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The mono-ethylene glycol (MEG) plant on Jurong Island incorporates a number of significant technology advances that will enable the plant to achieve the highest commercially available yield from ethylene to ethylene glycol. Applying this technology also ensures that much less water will be used in the process and virtually no by-products will be created.
The OMEGA pilot plant, which is in operation at the Amsterdam Research Laboratory in The Netherlands
The MEG plant utilises Shell’s proprietary OMEGA process. In October 2008 this process won the Sellafield Ltd Award for Engineering Excellence at the IChemE (Institution of Chemicals Engineers) Innovation and Excellence Awards. In December 2008, OMEGA was a finalist in the engineering project of the year category at the Platts Energy Awards and in 2009, was a finalist for commercial technology of the year in the same competition.
The OMEGA process for ethylene oxide/MEG conversion is Shell’s newest technology and combines a CRI high selectivity catalyst for the conversion of ethylene to ethylene oxide (EO) with a catalytic process to convert EO to ethylene glycol.
In the conventional ethylene oxide/glycol process, ethylene reacts with pure oxygen at the ‘front end’ to produce ethylene oxide, producing CO2 as a by-product. There is some distillation to clean off the EO and then it moves to the ‘back end’ glycol section. A lot of water is used to react EO not only into MEG but also into by-products like diethylene glycol (DEG) and triethylene glycol (TEG).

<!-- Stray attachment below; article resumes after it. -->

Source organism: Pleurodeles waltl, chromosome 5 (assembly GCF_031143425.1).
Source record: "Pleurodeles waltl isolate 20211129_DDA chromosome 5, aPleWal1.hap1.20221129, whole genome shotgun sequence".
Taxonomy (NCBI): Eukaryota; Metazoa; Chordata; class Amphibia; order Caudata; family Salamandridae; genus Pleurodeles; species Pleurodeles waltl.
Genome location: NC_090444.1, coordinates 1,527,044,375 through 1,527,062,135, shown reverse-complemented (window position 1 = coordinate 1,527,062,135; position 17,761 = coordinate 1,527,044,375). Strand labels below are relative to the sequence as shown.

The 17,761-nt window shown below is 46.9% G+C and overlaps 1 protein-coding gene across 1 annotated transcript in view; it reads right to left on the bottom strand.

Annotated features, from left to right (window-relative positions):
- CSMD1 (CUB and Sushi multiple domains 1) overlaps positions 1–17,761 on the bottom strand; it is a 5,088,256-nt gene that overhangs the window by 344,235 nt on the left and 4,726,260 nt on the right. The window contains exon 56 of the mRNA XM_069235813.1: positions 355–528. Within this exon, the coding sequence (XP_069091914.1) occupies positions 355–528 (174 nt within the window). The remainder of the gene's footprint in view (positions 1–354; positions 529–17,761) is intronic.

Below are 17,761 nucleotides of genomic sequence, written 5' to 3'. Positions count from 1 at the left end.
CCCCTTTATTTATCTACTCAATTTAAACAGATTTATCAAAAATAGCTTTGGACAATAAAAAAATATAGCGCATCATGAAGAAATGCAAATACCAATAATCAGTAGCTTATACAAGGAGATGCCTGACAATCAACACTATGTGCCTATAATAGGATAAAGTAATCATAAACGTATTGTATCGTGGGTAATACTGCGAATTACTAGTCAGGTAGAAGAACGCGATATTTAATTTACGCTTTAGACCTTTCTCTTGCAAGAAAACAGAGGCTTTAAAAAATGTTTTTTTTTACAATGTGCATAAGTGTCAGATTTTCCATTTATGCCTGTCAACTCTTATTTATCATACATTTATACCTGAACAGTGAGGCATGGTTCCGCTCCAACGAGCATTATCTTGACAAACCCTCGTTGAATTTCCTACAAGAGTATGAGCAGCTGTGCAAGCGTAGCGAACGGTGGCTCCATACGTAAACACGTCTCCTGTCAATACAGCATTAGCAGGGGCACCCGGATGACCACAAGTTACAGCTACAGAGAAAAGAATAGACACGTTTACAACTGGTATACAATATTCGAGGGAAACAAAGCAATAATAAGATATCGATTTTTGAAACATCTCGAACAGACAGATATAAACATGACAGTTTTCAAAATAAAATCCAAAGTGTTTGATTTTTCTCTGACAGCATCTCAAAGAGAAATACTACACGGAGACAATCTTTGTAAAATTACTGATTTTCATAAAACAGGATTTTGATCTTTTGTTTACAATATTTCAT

The new OMEGA process in the ‘back end’ glycol section uses a circulating stream of CO2 to convert EO into ethylene carbonate, which is then reacted with water to produce MEG with almost no by-products.
The key to OMEGA's breakthrough lies in its combination of two complementary and highly selective processes which result in by far the lowest consumption of ethylene per tonne of MEG achieved so far in the industry. Other advantages include lower energy and water consumption, thus resulting in lower waste water production.
MEG and Shell
Shell companies have a long history in the manufacture of MEG with strengths in process technology, proprietary catalyst technologies, and manufacturing and marketing. Shell’s EO catalysts are sold to third parties and have a global market share of about 55%, while its EO/EG technology is licensed.